Advanced influencer marketing is being used in the metaverse, too. Travis Scott’s virtual Fortnite concert brought more than 12.3 million concurrent players into the game. Those astronomical numbers simply can’t be matched on any other platform. The most concurrent viewers ever on Twitch, for example, stood at 2.47 million. On Instagram Live, the record is 3 million, and YouTube’s record is 1.4 million. Scott reached a live audience nearly twice the size of all three platforms combined.
Experiential marketing continues to prove itself valuable in the metaverse and change the face of in-game advertising. You can defy the laws of physics to create whatever immersive experience you want customers to have instead of using static pop-up ads. Skater shoe brand Vans, for example, built an entire skatepark in Roblox, while Adidas is all in on NFTs and virtual land in The Sandbox. Each is testing out experiential virtual marketing and revenue in the metaverse.
Related: Metaverse: A Game-changing Innovation For Entrepreneurs
Joining the metaverse
The metaverse is the next step in connected technology, and plenty of highly populated worlds that you can fit into are under construction. However, you must be clear and intentional in every move you make. To get started on the right virtual foot in the metaverse, apply these three tactics:
1. Invest in the long game
Don’t just throw money at the metaverse and hope for the best. Apply metaverse marketing intentionally. Make sure your audience is appropriate and aligned with the required budget. Perform due diligence to understand what audiences are using which metaverse platforms. These open digital worlds might look similar, but they attract entirely different demographics. Ensure you’re finding the right audience in the right metaverse location so that you don’t waste money.
Big media and advertising agency players, such as WPP and Horizon Media, are highly expected to enter the space, along with other large agencies around the world. They’re already thinking about metaverse inventory, because they expect it to be the new internet. Internet ad spending today has overtaken traditional ad spending and is in the hundreds of billions of dollars. If we place that same trajectory on the metaverse in 30 years or less in tandem with the compounding effects of technology, then it’s fair to say more and more budgets will shift to the metaverse as popular adoption speeds up.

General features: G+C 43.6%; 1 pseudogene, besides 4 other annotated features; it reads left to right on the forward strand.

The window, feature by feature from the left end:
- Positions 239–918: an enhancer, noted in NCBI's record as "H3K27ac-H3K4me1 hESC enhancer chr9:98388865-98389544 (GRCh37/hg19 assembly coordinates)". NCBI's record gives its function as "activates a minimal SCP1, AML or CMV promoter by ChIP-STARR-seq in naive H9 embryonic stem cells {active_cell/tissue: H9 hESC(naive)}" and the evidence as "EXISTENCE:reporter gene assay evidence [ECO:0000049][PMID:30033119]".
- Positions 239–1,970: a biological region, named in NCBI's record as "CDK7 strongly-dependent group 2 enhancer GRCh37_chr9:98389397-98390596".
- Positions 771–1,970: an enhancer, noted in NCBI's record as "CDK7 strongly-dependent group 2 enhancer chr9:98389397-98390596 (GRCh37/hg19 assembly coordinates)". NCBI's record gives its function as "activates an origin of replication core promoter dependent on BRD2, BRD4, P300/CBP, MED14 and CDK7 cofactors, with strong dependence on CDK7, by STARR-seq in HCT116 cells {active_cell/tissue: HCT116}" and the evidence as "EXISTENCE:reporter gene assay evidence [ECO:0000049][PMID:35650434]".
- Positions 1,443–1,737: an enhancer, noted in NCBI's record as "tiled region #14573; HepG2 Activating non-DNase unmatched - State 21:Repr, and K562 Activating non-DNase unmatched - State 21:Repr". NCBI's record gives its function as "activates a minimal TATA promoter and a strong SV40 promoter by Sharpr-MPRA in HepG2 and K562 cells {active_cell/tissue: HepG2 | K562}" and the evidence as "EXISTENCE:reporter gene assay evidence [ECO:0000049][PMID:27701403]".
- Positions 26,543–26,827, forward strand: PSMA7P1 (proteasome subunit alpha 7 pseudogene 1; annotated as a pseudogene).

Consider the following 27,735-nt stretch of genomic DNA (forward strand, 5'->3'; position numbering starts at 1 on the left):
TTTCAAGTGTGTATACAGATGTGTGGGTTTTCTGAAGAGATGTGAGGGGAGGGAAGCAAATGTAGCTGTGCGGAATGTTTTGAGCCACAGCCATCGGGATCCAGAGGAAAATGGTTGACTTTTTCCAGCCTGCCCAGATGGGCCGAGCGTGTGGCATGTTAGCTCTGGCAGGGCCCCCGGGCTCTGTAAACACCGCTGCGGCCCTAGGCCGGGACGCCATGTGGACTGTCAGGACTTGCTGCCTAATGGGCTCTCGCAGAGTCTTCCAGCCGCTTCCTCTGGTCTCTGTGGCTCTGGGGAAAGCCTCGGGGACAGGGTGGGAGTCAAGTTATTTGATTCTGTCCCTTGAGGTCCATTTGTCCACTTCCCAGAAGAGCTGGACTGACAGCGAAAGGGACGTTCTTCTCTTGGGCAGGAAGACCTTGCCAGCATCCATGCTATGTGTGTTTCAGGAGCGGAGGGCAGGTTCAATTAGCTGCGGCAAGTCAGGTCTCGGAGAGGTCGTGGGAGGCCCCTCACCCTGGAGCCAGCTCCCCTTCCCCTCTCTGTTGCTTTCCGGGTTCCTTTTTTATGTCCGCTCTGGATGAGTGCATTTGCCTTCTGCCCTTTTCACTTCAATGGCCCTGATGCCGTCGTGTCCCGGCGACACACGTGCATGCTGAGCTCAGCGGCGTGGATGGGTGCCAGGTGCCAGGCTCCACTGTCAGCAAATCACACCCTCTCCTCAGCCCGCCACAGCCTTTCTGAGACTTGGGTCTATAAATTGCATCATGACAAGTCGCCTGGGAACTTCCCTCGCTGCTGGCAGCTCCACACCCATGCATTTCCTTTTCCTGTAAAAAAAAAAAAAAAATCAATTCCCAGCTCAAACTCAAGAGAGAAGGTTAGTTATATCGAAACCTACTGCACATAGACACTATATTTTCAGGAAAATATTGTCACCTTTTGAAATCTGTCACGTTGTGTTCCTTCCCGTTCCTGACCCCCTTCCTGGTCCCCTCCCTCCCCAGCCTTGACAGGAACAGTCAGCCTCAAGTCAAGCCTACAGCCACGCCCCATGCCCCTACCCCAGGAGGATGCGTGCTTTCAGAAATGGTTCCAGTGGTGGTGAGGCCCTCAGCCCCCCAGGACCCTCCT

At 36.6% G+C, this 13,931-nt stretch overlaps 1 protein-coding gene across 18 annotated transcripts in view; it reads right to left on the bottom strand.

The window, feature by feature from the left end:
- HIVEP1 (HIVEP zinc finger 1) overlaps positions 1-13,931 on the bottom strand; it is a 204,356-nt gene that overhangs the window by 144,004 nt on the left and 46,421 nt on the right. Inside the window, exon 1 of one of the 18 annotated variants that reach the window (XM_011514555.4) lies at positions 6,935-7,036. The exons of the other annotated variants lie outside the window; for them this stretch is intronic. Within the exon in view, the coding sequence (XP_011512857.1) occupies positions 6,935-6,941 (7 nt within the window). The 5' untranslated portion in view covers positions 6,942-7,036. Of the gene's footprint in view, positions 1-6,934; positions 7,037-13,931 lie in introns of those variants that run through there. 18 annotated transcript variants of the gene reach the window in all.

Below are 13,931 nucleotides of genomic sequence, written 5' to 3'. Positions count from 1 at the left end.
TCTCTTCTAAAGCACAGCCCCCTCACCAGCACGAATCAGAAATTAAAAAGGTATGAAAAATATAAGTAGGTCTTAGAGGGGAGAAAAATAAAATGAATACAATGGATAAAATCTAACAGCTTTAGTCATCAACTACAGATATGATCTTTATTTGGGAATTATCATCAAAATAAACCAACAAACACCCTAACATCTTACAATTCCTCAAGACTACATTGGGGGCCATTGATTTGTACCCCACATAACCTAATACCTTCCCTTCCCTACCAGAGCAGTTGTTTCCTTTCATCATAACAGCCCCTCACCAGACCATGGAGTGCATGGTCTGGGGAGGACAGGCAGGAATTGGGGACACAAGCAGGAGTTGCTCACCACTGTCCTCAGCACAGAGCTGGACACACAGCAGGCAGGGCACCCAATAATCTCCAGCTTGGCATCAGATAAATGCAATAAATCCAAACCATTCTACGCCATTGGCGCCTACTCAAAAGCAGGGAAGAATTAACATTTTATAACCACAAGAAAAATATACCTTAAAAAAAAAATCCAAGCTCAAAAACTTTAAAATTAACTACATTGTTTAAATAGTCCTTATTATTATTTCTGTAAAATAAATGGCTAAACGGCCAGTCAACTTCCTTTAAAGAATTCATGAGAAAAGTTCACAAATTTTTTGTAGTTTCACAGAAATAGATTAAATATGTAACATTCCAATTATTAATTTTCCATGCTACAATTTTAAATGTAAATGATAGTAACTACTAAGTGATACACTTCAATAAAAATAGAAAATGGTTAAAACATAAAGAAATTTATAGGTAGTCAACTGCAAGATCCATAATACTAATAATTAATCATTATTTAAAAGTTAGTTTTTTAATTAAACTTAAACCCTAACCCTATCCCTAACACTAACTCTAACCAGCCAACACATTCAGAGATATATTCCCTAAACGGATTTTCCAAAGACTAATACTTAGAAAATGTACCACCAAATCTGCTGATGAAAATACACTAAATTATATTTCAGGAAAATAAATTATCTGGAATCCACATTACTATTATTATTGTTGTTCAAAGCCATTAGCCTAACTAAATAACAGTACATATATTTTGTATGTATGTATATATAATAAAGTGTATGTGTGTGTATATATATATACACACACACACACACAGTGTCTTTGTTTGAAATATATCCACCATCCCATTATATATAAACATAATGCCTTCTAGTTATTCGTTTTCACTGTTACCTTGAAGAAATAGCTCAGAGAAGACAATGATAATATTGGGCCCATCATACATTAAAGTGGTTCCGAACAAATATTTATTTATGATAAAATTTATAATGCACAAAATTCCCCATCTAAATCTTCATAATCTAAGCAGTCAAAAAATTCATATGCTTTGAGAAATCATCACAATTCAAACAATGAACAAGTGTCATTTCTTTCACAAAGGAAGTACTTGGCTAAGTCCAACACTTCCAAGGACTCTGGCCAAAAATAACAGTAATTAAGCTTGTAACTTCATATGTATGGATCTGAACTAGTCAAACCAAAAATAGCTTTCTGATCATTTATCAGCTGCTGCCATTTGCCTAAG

2. Task your team with intentional creativity
The metaverse is a living, breathing world. If you join Meta’s Horizon Worlds platform on Oculus, for example, you’ll be greeted by an actual Oculus employee who provides customer service, a virtual tour, troubleshooting and more. Start having conversations now with your clients or your internal teams to brainstorm how your business could live in a metaverse realistically with all the necessary resources. If you need help getting started, simply write out your thoughts on a whiteboard. Bad ideas don’t exist at this exciting stage.
In the late ’80s, people probably weren’t thinking about how to take Yellow Pages online, for example, and the company didn’t survive the internet transition. So, think creatively if you want to get ahead of the transition to the metaverse. Building a half-hearted presence could have a worse effect than not showing up at all.
3. Improve through trial and error
Bloomberg Intelligence projected the metaverse as an $800 billion market opportunity and the next big tech platform. The first to enter and master the space usually makes the rules. You’ll need to have an open mind and think creatively in this new environment. People who build something novel will get attention and excitement from the community — and eventually the mainstream. Be fluid and willing to move in any direction while remaining authentic to your brand.
Test to learn, because you can always scale into things that work and pull away from what doesn’t. Also, make sure that the money you’re using to identify these opportunities or weaknesses is minimal to start.
Related: 6 Ways to Get Your Small Business Ready for the Metaverse
As technology evolves, the metaverse will remain popular. Younger generations are already finding ways to integrate it into their lifestyles, much as they did with the internet and gaming. I don’t doubt that we’ll see the next FAANG company rise out of the metaverse in another decade.